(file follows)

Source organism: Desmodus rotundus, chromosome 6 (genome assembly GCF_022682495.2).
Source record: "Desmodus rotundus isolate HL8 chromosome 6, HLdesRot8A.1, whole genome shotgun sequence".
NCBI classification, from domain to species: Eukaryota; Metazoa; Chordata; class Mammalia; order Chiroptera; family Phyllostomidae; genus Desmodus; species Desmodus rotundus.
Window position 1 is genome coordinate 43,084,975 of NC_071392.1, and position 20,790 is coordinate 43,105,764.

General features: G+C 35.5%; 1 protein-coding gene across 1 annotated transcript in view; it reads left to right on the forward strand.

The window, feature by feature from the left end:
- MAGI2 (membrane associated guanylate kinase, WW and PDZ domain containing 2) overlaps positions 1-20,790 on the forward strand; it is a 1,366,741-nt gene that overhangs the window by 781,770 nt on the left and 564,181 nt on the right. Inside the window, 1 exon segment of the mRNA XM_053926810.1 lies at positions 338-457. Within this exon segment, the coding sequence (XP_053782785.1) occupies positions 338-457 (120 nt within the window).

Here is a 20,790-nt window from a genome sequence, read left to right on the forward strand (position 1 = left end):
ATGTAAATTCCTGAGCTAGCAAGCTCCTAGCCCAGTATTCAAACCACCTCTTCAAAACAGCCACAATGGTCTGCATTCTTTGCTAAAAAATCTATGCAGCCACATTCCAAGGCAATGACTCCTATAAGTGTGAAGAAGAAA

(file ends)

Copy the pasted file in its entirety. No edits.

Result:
Source organism: Desmodus rotundus, chromosome 6 (genome assembly GCF_022682495.2).
Source record: "Desmodus rotundus isolate HL8 chromosome 6, HLdesRot8A.1, whole genome shotgun sequence".
NCBI classification, from domain to species: Eukaryota; Metazoa; Chordata; class Mammalia; order Chiroptera; family Phyllostomidae; genus Desmodus; species Desmodus rotundus.
Window position 1 is genome coordinate 43,084,975 of NC_071392.1, and position 20,790 is coordinate 43,105,764.

General features: G+C 35.5%; 1 protein-coding gene across 1 annotated transcript in view; it reads left to right on the forward strand.

The window, feature by feature from the left end:
- MAGI2 (membrane associated guanylate kinase, WW and PDZ domain containing 2) overlaps positions 1-20,790 on the forward strand; it is a 1,366,741-nt gene that overhangs the window by 781,770 nt on the left and 564,181 nt on the right. Inside the window, 1 exon segment of the mRNA XM_053926810.1 lies at positions 338-457. Within this exon segment, the coding sequence (XP_053782785.1) occupies positions 338-457 (120 nt within the window).

Here is a 20,790-nt window from a genome sequence, read left to right on the forward strand (position 1 = left end):
ATGTAAATTCCTGAGCTAGCAAGCTCCTAGCCCAGTATTCAAACCACCTCTTCAAAACAGCCACAATGGTCTGCATTCTTTGCTAAAAAATCTATGCAGCCACATTCCAAGGCAATGACTCCTATAAGTGTGAAGAAGAAA